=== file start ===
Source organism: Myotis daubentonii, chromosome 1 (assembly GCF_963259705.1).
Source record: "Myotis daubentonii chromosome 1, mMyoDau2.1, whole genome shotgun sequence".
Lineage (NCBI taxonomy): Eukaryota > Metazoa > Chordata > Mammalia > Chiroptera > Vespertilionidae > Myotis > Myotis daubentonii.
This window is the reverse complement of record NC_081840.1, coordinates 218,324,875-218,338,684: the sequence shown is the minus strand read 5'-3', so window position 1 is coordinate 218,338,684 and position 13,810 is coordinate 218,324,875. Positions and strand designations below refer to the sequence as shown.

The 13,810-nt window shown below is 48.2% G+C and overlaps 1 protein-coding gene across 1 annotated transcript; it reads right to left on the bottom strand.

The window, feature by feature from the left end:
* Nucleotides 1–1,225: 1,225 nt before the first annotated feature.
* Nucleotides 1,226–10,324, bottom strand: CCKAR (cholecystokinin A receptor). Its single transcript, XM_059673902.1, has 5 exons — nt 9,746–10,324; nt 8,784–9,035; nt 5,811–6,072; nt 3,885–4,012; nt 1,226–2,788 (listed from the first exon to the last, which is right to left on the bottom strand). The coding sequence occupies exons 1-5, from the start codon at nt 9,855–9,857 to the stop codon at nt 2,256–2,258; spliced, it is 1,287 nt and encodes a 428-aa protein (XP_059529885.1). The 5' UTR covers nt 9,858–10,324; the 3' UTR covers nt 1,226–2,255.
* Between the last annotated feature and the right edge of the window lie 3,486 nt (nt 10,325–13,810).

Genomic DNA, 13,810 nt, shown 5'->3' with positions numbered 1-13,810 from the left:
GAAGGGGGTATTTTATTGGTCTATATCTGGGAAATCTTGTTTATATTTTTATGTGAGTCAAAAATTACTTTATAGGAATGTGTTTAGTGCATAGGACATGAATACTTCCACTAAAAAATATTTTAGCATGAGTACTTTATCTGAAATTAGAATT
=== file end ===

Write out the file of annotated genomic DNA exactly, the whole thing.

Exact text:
Source organism: Myotis daubentonii, chromosome 1 (assembly GCF_963259705.1).
Source record: "Myotis daubentonii chromosome 1, mMyoDau2.1, whole genome shotgun sequence".
Lineage (NCBI taxonomy): Eukaryota > Metazoa > Chordata > Mammalia > Chiroptera > Vespertilionidae > Myotis > Myotis daubentonii.
This window is the reverse complement of record NC_081840.1, coordinates 218,324,875-218,338,684: the sequence shown is the minus strand read 5'-3', so window position 1 is coordinate 218,338,684 and position 13,810 is coordinate 218,324,875. Positions and strand designations below refer to the sequence as shown.

The 13,810-nt window shown below is 48.2% G+C and overlaps 1 protein-coding gene across 1 annotated transcript; it reads right to left on the bottom strand.

The window, feature by feature from the left end:
* Nucleotides 1–1,225: 1,225 nt before the first annotated feature.
* Nucleotides 1,226–10,324, bottom strand: CCKAR (cholecystokinin A receptor). Its single transcript, XM_059673902.1, has 5 exons — nt 9,746–10,324; nt 8,784–9,035; nt 5,811–6,072; nt 3,885–4,012; nt 1,226–2,788 (listed from the first exon to the last, which is right to left on the bottom strand). The coding sequence occupies exons 1-5, from the start codon at nt 9,855–9,857 to the stop codon at nt 2,256–2,258; spliced, it is 1,287 nt and encodes a 428-aa protein (XP_059529885.1). The 5' UTR covers nt 9,858–10,324; the 3' UTR covers nt 1,226–2,255.
* Between the last annotated feature and the right edge of the window lie 3,486 nt (nt 10,325–13,810).

Genomic DNA, 13,810 nt, shown 5'->3' with positions numbered 1-13,810 from the left:
GAAGGGGGTATTTTATTGGTCTATATCTGGGAAATCTTGTTTATATTTTTATGTGAGTCAAAAATTACTTTATAGGAATGTGTTTAGTGCATAGGACATGAATACTTCCACTAAAAAATATTTTAGCATGAGTACTTTATCTGAAATTAGAATT